Having a Bad Day? Go Ahead, Be My Guest!

Patient Expert

A friend who was recently diagnosed with breast cancer apologized to me the other night, "I'm sorry I'm not being a good friend. I guess I'm just having a bad day."

I wanted to grab her and give her a shake, like a dog with a favorite toy. HELLO: Don't apologize. Of COURSE you're having a bad day. You were diagnosed with a life-threatening illness six weeks ago, and since then you've had three surgeries, you've lost a breast, you've been informed you have to have chemo, which means hair loss and weeks of crummy side effects" at the end of which we all HOPE the cancer is in remission. But no guarantees.

You're entitled to a bad day. In fact, go ahead and have a bunch of 'em. Without guilt.

I volunteer at our local cancer center in the BeFriend program, which matches women who've been through breast cancer with similarly diagnosed women just starting on the journey. I email and meet and talk to lots of women in those first awful weeks, when it feels like every waking moment is spent trying to absorb the fact that I HAVE CANCER. And meanwhile treatment is rushing forward.

I can't believe I have cancer.

After the sentinel node biopsy, you'll have to have either a lumpectomy or a mastectomy, we won't know till we see"

I can't believe I have cancer.

If we get clean margins, then you'll meet with a radiation oncologist"

I might die.

If the Oncotype DX test shows you're a good candidate, we'll do six rounds of adriamycin and cytoxan"

What if I die? Who'll take care of the kids?

And then, once you're through that, four rounds of taxol"

I can't die. My mother needs me.

If the chemo goes OK, you'll start on Arimidex"

I can't die.

I can't believe I have cancer.

Being diagnosed with cancer is one of those life-changing events like divorce, like losing your job, like the death of an immediate family member that shakes you to your core. Because, to most of us, cancer = death. We don't know any better. We don't realize the incredible strides that have been made in treatment, the huge statistical increase in 5-year survival rates. Who knew that 20% of breast cancer cases are now considered completely curable? And that most of the rest of us have a decent prognosis for a good, long post-treatment life living with our cancer?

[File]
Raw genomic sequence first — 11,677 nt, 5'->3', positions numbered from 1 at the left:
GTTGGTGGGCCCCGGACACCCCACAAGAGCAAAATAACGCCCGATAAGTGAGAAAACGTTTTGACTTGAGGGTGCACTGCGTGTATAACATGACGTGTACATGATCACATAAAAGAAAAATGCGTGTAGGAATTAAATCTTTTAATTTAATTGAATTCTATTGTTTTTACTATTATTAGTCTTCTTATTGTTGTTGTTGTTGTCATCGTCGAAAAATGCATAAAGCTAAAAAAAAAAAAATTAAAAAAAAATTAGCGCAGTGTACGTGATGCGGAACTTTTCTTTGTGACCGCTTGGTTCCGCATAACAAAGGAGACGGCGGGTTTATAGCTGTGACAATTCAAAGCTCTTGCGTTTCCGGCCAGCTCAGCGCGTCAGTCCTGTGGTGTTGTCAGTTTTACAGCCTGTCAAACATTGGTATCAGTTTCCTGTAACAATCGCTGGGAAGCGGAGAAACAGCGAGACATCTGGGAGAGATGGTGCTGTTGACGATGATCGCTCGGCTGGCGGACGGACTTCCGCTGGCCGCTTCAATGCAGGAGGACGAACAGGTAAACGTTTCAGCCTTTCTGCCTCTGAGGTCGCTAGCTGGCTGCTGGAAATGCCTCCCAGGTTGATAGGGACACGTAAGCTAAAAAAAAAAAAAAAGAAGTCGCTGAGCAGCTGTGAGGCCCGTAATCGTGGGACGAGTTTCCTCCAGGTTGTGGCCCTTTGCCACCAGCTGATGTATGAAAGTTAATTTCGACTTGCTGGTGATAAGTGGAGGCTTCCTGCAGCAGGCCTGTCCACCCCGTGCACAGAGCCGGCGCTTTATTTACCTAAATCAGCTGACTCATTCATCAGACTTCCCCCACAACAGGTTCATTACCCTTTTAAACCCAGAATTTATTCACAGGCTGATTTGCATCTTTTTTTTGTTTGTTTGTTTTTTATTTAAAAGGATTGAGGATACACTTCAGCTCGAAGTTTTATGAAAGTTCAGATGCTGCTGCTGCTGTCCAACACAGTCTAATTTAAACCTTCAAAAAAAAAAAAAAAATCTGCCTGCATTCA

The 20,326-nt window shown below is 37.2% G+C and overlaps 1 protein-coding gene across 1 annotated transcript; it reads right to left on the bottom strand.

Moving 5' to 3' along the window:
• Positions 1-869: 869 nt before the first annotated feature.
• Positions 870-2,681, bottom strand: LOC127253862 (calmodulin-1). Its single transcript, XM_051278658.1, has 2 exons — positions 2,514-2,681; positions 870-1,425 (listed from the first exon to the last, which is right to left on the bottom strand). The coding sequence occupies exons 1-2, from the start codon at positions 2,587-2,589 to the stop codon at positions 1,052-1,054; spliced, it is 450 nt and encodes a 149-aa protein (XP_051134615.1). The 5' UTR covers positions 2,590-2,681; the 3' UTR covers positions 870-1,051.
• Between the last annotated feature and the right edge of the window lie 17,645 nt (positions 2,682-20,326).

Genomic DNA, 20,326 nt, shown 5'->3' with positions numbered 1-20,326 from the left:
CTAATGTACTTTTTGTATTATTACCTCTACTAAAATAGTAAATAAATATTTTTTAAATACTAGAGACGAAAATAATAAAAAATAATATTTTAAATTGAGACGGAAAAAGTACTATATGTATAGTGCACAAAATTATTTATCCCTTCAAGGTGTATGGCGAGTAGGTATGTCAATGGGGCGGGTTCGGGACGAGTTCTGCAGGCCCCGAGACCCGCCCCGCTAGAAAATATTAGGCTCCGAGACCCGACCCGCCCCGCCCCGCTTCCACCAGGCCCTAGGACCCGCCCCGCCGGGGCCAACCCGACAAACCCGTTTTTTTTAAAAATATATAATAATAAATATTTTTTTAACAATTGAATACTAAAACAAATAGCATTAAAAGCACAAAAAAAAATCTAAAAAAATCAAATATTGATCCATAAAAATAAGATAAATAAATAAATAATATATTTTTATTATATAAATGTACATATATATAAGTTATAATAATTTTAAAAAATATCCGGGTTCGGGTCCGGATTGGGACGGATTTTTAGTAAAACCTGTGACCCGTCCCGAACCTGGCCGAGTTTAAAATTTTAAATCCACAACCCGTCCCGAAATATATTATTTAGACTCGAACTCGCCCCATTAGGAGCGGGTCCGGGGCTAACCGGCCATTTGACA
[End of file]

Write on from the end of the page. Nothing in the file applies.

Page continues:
As cancer neophytes, we don't know the positives. Only the negatives. The "This could kill me" kick in the gut. Is it any wonder sadness, fear, and anger can become daily companions?

My advice? Go ahead, have a bad day. It's OK to be sad, to be afraid, to be mad at the world, and envious of every woman out there without breast cancer. Validate your feelings. Recognize them for what they are: feelings. Understand that they're only as permanent as you let them be, because the one thing we CAN control, in this whole crummy cancer process, is our attitude. So once you're done feeling bad, when you're tired of it see if you can let those feelings go.

Yeah, you drew the short straw. You're going to have bad days. But every step you take through treatment is a step closer to being done with it. And pretty soon, the better days will start to outnumber the crummy ones. For each day that you wake up and see those emotional storm clouds, understand that the next day you might open your eyes to clear blue sky.

Have as many bad days as you want and need. But understand that each has a shelf life of just 24 hours. And that the next 24 hours has the potential to be a whole lot better.

Faith in tomorrow; it's a beautiful thing. Especially when today feels like the end of the world.